Viewpoints on Innovation

In Defense of Peanut Butter Pop-Tarts

Governance Consumer Goods Chief Innovation Officer

Recently in the Wall Street Journal, Dennis K. Berman called out corporate executives for overuse of the word "innovation." In his opinion, companies misuse the word to describe product line extensions or upgrades, when it should be reserved for true breakthroughs that create new product categories. His prime example was Kellogg’s Gone Nutty! Peanut Butter Pop-Tart, which the company touted as one the most important products of the year, and an innovation. According to Berman, this is going too far.

I agree with Berman that innovation is an overused word. It was cited 33,528 times in quarterly and annual reports in 2012. However, before I reject the notion of Peanut Butter Pop-Tarts as an innovation, I want to see the business results. While this particular product line extension looks a lot more like Frosted Cheerios than the development of the artificial heart, I expect it will be a huge financial blockbuster for Kellogg’s. Isn't that what we are after with our investments in new product development?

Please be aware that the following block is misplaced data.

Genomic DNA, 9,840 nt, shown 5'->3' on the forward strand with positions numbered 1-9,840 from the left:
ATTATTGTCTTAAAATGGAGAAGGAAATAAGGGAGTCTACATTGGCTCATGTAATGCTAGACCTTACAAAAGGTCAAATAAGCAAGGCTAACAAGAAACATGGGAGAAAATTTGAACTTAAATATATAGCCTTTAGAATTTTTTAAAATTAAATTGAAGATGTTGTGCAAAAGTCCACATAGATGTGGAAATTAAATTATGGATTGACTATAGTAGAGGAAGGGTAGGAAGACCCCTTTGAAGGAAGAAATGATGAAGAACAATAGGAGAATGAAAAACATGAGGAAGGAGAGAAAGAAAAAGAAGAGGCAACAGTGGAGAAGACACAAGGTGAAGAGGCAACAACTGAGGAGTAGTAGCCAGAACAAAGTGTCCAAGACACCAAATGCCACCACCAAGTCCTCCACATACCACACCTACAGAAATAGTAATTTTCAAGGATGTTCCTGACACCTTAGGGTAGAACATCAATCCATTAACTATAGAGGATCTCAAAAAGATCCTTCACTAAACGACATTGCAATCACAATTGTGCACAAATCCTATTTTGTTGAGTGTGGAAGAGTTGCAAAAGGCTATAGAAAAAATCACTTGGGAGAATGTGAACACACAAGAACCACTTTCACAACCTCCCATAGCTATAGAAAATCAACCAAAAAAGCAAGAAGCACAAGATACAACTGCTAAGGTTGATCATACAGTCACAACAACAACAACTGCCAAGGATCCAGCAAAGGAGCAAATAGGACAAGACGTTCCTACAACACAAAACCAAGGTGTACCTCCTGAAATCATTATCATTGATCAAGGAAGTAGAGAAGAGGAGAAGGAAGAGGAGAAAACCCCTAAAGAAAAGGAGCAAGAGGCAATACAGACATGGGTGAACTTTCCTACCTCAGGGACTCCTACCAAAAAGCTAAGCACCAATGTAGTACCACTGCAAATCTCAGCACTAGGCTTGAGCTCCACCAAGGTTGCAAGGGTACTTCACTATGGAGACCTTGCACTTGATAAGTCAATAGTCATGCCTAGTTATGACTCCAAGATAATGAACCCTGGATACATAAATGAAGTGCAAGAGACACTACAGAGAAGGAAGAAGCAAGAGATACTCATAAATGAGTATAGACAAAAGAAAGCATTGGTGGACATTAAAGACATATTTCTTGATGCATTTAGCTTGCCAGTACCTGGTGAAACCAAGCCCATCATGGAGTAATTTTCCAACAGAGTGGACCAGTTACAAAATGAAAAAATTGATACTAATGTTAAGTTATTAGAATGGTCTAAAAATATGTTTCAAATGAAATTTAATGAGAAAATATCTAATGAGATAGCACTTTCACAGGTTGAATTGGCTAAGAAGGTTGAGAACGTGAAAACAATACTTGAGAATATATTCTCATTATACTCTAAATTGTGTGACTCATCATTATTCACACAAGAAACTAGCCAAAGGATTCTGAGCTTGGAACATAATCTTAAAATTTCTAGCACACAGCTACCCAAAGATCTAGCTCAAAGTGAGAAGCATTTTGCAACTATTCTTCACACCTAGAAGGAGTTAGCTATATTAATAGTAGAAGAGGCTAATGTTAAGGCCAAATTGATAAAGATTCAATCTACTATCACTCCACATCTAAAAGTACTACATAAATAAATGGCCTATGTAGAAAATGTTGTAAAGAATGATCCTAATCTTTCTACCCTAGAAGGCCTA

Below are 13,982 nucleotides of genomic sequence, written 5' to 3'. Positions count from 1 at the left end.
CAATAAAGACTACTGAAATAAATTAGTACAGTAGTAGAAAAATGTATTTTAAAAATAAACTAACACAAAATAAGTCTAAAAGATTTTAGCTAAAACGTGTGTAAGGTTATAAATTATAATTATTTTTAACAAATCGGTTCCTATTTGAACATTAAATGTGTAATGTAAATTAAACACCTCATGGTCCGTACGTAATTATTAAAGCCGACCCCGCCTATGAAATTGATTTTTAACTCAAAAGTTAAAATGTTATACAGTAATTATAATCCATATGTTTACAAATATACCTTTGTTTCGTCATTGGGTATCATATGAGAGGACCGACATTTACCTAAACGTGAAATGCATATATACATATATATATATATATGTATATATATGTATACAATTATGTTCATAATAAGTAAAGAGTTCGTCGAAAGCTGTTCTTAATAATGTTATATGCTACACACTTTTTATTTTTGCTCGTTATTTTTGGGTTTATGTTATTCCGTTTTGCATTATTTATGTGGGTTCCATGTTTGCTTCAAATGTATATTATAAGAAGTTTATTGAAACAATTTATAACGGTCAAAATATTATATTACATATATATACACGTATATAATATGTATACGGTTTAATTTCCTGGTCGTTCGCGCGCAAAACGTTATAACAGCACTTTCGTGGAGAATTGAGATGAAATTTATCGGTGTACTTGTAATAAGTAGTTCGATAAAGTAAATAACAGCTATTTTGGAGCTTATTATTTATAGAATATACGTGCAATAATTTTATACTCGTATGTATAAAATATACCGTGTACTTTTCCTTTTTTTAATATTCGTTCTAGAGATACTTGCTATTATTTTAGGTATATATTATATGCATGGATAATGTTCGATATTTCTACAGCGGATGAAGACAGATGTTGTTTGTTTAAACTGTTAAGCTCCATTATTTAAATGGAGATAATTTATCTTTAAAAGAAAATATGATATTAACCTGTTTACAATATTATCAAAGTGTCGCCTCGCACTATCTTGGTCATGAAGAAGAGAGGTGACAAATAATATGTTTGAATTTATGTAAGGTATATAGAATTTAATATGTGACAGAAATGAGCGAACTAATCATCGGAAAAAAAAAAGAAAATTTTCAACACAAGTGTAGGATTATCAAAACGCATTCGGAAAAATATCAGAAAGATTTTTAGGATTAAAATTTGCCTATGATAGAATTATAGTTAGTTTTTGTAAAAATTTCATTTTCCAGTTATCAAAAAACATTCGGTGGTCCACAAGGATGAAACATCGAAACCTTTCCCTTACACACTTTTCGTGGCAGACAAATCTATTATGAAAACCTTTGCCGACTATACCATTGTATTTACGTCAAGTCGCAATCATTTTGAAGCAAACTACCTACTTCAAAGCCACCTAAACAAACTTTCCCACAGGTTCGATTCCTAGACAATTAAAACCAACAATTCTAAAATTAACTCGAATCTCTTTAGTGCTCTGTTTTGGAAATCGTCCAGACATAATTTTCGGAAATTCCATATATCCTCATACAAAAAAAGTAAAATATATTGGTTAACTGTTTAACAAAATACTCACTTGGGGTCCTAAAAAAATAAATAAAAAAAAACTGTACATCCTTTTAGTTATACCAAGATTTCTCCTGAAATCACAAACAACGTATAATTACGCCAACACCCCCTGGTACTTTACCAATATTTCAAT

Yes, we need to balance our portfolios with a mix of innovation types, and, yes, many portfolios are too conservative with limited investment in truly breakthrough concepts. However, who wouldn't be excited about a low-risk, high-return concept? I would happily accept a portfolio full of those types of products.

So rather than focus on the novelty of the idea, I suggest looking at the business results. If you can ring the cash register without stretching the limits of technical or commercial risk, you can call the results whatever you want. By the way, Peanut Butter Pop-Tarts are delicious.

Originally published on​

Originally published on May 1st, 2014

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Topics: Chief Innovation Officer, Innovation, Kellog's, New Product Development, Pop Tarts, Portfolio, Product Development

About the Author

Bill Poston

Bill Poston

For the past 30 years, Bill has helped executives in technology-driven industries transform their competencies to deliver results. He is a highly regarded consultant, speaker, and writer on the topics of innovation strategy, product development, portfolio management, technology commercialization, and the software systems that enable innovation. Keep up with Bill's latest research and thoughts on innovation and the rising role of the Chief Innovation Officer at
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